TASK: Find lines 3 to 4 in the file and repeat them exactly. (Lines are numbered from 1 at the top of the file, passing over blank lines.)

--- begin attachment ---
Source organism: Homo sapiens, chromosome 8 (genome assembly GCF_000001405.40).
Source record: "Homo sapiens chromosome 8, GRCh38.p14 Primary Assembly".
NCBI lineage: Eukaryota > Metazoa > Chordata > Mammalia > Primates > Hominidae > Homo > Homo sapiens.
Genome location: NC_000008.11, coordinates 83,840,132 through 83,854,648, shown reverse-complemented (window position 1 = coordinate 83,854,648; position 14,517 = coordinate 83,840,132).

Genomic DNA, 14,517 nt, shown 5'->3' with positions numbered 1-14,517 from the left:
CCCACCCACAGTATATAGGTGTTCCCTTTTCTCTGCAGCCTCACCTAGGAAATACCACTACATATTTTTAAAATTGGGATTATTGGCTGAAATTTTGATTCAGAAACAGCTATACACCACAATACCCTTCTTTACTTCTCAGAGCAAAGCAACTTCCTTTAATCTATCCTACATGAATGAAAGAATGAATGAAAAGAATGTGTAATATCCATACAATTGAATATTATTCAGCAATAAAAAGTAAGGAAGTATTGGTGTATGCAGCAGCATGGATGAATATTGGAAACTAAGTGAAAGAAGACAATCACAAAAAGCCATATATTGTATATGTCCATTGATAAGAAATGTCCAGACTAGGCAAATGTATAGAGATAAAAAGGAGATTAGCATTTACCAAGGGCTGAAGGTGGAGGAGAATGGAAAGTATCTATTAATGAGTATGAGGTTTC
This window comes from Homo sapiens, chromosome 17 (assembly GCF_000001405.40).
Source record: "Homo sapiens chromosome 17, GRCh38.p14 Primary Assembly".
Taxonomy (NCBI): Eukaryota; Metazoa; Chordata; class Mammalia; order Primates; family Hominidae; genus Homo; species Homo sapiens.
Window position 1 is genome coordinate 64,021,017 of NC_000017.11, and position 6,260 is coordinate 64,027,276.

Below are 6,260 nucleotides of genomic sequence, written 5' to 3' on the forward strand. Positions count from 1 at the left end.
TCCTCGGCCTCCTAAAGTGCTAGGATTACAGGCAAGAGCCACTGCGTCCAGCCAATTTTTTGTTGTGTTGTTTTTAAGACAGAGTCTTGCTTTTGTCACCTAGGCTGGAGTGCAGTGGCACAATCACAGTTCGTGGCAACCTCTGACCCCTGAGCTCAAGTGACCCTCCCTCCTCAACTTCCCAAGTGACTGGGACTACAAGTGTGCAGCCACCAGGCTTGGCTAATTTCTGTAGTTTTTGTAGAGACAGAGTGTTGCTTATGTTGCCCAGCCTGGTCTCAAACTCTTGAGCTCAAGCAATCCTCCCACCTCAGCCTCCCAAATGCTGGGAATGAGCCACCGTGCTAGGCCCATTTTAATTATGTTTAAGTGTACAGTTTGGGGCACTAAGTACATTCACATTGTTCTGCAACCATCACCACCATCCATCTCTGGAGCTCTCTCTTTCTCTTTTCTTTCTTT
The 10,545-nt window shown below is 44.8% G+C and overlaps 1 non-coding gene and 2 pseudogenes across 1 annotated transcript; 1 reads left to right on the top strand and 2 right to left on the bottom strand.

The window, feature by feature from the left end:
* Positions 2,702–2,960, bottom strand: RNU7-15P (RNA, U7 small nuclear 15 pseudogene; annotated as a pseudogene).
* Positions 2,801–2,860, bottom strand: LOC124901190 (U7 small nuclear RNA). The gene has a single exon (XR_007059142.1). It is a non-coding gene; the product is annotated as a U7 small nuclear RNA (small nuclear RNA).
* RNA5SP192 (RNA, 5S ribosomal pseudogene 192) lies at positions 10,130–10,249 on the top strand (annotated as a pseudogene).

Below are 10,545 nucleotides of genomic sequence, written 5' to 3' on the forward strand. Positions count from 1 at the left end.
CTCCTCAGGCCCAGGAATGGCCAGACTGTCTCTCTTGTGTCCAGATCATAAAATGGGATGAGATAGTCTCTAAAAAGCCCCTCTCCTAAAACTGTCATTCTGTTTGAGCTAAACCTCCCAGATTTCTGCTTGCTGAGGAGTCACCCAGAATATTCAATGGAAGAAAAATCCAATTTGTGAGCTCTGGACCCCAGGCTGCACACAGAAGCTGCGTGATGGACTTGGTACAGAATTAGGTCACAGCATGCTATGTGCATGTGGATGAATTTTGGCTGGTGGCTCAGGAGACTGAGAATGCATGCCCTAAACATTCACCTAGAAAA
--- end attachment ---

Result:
NCBI lineage: Eukaryota > Metazoa > Chordata > Mammalia > Primates > Hominidae > Homo > Homo sapiens.
Genome location: NC_000008.11, coordinates 83,840,132 through 83,854,648, shown reverse-complemented (window position 1 = coordinate 83,854,648; position 14,517 = coordinate 83,840,132).